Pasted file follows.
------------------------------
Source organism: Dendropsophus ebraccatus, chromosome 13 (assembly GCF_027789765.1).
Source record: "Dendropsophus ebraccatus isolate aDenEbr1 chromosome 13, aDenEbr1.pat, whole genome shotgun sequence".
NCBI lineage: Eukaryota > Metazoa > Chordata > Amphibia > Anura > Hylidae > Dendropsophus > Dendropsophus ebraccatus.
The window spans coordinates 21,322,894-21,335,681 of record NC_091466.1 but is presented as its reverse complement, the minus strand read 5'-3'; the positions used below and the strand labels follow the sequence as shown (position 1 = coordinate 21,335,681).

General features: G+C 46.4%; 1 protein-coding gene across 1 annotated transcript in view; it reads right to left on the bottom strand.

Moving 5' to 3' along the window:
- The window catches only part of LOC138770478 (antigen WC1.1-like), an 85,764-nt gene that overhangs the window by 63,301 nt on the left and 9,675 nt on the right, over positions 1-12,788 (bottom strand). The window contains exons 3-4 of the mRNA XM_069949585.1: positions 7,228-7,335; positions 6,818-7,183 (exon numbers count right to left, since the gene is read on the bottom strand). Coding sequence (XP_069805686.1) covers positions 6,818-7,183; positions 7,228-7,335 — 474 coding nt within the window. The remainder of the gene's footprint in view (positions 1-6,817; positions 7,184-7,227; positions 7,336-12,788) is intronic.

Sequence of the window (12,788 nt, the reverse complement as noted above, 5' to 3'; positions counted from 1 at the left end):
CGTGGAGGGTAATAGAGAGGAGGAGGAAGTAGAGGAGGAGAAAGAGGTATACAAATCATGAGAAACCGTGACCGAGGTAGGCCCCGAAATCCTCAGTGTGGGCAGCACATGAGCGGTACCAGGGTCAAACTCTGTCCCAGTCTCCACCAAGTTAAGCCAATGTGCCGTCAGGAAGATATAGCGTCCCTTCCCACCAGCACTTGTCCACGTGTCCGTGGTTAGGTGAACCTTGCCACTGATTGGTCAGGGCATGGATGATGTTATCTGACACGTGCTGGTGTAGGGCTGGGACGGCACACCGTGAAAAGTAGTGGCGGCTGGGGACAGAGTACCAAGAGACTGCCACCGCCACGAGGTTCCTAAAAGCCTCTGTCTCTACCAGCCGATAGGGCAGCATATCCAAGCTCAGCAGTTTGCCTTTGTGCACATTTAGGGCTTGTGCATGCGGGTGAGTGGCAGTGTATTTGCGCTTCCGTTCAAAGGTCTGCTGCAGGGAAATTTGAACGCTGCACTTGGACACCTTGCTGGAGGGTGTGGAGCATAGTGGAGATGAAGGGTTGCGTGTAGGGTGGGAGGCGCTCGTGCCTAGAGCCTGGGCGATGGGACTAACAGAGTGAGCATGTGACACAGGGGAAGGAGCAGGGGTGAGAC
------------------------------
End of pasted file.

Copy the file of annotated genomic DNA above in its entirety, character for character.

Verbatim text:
Source organism: Dendropsophus ebraccatus, chromosome 13 (assembly GCF_027789765.1).
Source record: "Dendropsophus ebraccatus isolate aDenEbr1 chromosome 13, aDenEbr1.pat, whole genome shotgun sequence".
NCBI lineage: Eukaryota > Metazoa > Chordata > Amphibia > Anura > Hylidae > Dendropsophus > Dendropsophus ebraccatus.
The window spans coordinates 21,322,894-21,335,681 of record NC_091466.1 but is presented as its reverse complement, the minus strand read 5'-3'; the positions used below and the strand labels follow the sequence as shown (position 1 = coordinate 21,335,681).

General features: G+C 46.4%; 1 protein-coding gene across 1 annotated transcript in view; it reads right to left on the bottom strand.

Moving 5' to 3' along the window:
- The window catches only part of LOC138770478 (antigen WC1.1-like), an 85,764-nt gene that overhangs the window by 63,301 nt on the left and 9,675 nt on the right, over positions 1-12,788 (bottom strand). The window contains exons 3-4 of the mRNA XM_069949585.1: positions 7,228-7,335; positions 6,818-7,183 (exon numbers count right to left, since the gene is read on the bottom strand). Coding sequence (XP_069805686.1) covers positions 6,818-7,183; positions 7,228-7,335 — 474 coding nt within the window. The remainder of the gene's footprint in view (positions 1-6,817; positions 7,184-7,227; positions 7,336-12,788) is intronic.

Sequence of the window (12,788 nt, the reverse complement as noted above, 5' to 3'; positions counted from 1 at the left end):
CGTGGAGGGTAATAGAGAGGAGGAGGAAGTAGAGGAGGAGAAAGAGGTATACAAATCATGAGAAACCGTGACCGAGGTAGGCCCCGAAATCCTCAGTGTGGGCAGCACATGAGCGGTACCAGGGTCAAACTCTGTCCCAGTCTCCACCAAGTTAAGCCAATGTGCCGTCAGGAAGATATAGCGTCCCTTCCCACCAGCACTTGTCCACGTGTCCGTGGTTAGGTGAACCTTGCCACTGATTGGTCAGGGCATGGATGATGTTATCTGACACGTGCTGGTGTAGGGCTGGGACGGCACACCGTGAAAAGTAGTGGCGGCTGGGGACAGAGTACCAAGAGACTGCCACCGCCACGAGGTTCCTAAAAGCCTCTGTCTCTACCAGCCGATAGGGCAGCATATCCAAGCTCAGCAGTTTGCCTTTGTGCACATTTAGGGCTTGTGCATGCGGGTGAGTGGCAGTGTATTTGCGCTTCCGTTCAAAGGTCTGCTGCAGGGAAATTTGAACGCTGCACTTGGACACCTTGCTGGAGGGTGTGGAGCATAGTGGAGATGAAGGGTTGCGTGTAGGGTGGGAGGCGCTCGTGCCTAGAGCCTGGGCGATGGGACTAACAGAGTGAGCATGTGACACAGGGGAAGGAGCAGGGGTGAGAC